September 11, 2001 brought changes in course to many—including Abby Kidder, Dwight Deckelmann, and Roseway, a 135-foot Grand Banks schooner designated a National Historic Landmark in 1997 by America’s National Park Service.
“My partner Dwight and I were hiking the coast of Maine to cope and process what had happened and on a mountaintop decided it was time for us to make a contribution to the world,” says Kidder. She had earned a master’s degree in human ecology and environmental ethics and was a certified trainer at the Institute for Global Ethics. Deckelmann had earned a BS degree in biology and was a self-taught sailor who had spent years building boats and delivering yachts. The pair envisioned forming a special school and within a year they had a place to house it—a run-down, old, wooden boat.
Built in 1925 at John James’ family shipyard in Essex, Massachusetts, Roseway was commissioned by Harold Hathaway of Taunton who was motivated to defend Gloucester’s honor in races against the Halifax fishing schooners. A Hathaway acquaintance who “always got her way,” gave the vessel her name, and Roseway was launched. In 1934, fishermen hauled a record of 74 swordfish in one day aboard the fishing yacht.
In 1941 the Boston Pilots Association bought the seaworthy schooner and assigned her to keep lonely vigil in heavy seas off Boston Harbor. During World War II the U.S. Navy fitted her with a machine gun so she could guide Allied ships through coastal minefields and anti-submarine netting. In 1973, the pilots reluctantly retired their Roseway, the last sailing pilot boat in the United States, and replaced her with smaller steel powerboats.
Approaching age 50, Roseway needed a new mission. A group of Boston money men stepped in, painted over the giant “Pilot” letters on the side, and converted her to a tourist windjammer. She enjoyed her moments of fame in the 1977 TV remark of Rudyard Kipling’s “Captains Courageous” and continued carrying passengers for more than 20 years. But chartering takes its toll and wooden boats are costly to maintain. Roseway’s owner lost his boat in 2001 to the First National Bank of Damariscotta when U.S. Marshals seized the 76-year old vessel.
By 2002, the bankers had received only ridiculously-low bids for the repossessed vessel and agreed to donate it to Kidder and Deckelmann, whose mountaintop vision had taken the form of a 501(c)3 nonprofit, the World Ocean School. A tugboat took Roseway to Boothbay Harbor where she was hauled out on the railway at Sample’s Shipyard. Kidder raised money while Deckelmann supervised a two-year restoration—90% of the hull was re-planked and the schooner was given new wiring, plumbing, and propulsion systems.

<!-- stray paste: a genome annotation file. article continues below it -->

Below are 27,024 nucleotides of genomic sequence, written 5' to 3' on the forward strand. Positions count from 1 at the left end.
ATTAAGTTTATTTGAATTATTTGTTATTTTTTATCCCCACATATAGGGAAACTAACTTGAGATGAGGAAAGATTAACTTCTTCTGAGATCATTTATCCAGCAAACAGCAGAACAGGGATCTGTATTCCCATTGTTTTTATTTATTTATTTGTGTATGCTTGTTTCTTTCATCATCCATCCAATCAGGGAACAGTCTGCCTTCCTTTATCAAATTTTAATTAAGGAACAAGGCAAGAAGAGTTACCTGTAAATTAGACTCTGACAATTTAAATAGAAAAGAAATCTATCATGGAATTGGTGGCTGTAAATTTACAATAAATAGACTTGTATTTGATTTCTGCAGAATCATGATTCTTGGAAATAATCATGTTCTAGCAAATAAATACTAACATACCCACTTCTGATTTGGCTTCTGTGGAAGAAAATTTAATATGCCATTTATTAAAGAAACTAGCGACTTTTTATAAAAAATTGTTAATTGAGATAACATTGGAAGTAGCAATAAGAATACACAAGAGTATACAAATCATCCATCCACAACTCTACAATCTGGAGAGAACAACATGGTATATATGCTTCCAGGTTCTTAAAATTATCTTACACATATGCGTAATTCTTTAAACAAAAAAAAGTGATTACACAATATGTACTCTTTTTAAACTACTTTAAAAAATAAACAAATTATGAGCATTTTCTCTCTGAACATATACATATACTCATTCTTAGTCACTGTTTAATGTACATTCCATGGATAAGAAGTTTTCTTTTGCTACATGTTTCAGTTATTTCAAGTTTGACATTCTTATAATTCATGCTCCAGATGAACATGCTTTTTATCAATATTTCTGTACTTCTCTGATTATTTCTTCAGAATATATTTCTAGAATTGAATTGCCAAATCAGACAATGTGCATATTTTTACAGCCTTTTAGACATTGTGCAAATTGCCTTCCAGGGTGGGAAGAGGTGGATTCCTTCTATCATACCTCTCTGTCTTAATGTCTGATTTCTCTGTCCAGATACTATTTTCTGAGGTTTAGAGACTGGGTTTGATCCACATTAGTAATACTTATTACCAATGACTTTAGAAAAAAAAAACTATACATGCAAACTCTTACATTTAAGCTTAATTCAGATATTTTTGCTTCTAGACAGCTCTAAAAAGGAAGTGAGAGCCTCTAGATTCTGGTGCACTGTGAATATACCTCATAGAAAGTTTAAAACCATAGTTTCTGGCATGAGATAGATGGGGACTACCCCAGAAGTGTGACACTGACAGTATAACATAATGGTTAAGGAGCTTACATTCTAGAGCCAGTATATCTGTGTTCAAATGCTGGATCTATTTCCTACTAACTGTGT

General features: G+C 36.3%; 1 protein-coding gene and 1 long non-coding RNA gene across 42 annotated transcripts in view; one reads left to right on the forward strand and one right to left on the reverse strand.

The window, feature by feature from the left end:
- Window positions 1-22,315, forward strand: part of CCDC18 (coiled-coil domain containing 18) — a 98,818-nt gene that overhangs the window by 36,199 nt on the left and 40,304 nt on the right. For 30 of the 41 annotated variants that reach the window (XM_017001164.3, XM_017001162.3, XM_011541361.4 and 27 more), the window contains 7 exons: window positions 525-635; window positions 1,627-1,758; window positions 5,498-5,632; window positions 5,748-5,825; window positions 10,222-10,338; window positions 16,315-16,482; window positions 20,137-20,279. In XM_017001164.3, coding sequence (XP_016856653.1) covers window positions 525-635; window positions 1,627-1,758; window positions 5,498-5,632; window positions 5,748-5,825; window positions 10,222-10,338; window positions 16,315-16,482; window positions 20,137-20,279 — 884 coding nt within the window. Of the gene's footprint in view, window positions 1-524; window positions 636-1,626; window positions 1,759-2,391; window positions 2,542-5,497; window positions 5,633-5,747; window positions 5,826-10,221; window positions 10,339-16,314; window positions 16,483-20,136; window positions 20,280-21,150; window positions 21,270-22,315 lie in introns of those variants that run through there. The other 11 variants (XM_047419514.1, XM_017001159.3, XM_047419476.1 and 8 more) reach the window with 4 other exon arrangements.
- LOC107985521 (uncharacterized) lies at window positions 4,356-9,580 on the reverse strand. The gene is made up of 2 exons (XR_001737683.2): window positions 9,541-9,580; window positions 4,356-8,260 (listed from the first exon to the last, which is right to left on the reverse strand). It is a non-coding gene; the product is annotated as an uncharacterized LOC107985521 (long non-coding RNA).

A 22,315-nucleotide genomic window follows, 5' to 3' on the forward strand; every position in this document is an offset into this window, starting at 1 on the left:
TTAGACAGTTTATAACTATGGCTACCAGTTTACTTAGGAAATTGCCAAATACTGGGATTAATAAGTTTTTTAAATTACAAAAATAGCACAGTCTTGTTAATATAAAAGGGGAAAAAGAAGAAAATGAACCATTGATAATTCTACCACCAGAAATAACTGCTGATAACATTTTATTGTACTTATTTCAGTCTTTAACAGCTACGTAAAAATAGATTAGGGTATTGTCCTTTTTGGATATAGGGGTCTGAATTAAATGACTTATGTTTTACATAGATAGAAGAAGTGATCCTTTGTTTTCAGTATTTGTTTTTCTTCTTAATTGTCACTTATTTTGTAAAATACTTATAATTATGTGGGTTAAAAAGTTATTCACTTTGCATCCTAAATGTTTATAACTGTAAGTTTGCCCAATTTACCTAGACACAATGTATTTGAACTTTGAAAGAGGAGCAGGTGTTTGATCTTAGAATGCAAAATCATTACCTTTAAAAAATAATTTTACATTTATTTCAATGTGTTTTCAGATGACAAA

The couple re-launched Roseway in 2004 for her new career as the floating platform of their program. The mission of their nonsectarian organization is to provide challenging educational programs by fostering an appreciation for community relationships, developing a deep commitment to ethical values, and cultivating an expanded world view. The two founders saw a way to do this through onboard classes in maritime history, sail training, and community building.
Last fall, the ship weighed anchor for the Caribbean, came to St. Croix for fuel, and never left. Instead, Kidder and Deckelmann opened their M.A.S.T. (Marine After-School Training) program to students from the island’s public high schools. “As soon as we hit the docks, Crucians started coming up, and the schools came calling,” says Tom Ryan, Roseway’s current Captain.
One 17-year old senior at Central High School had never before been sailing or even left the island of St. Croix, according to a report in the “Virgin Islands Daily News,” until she went three miles out aboard Roseway. She and the other kids were given hands-on sailing instruction, a bit of nautical history, and information on maritime careers. To raise operating money, the crew operated day sails and charters, and the rust red sails became a familiar sight around the island.
About 600 school students participated in the program this year and about 2,000 people enjoyed tall ship day sails. “This is a very special community and the pinnacle of work we have been doing,” said Kidder while speaking to a group of potential donors in April. Her current goal is to fund the cost of bringing a dozen students from the U.S. Virgin Islands to Boston for four weeks of Summer Ambassador Adventures on Roseway.
Roseway is en route to her summer port of Boston this month. But when winter begins in the northeastern U.S., Roseway will return to her winter home and the welcoming embrace of St. Croix and its people. Kidder and Deckelmann need financial support to continue the work of the World Ocean School. To donate and for more about Roseway: www.worldoceanschool.org or call (617) 443-4841.
Chris Goodier is the editorial director of All at Sea and a St. Croix-based freelance writer. Her articles and photographs have appeared in numerous publications including Caribbean Travel & Life, Art Fusion, and Discover St. Thomas/St. John/St. Croix.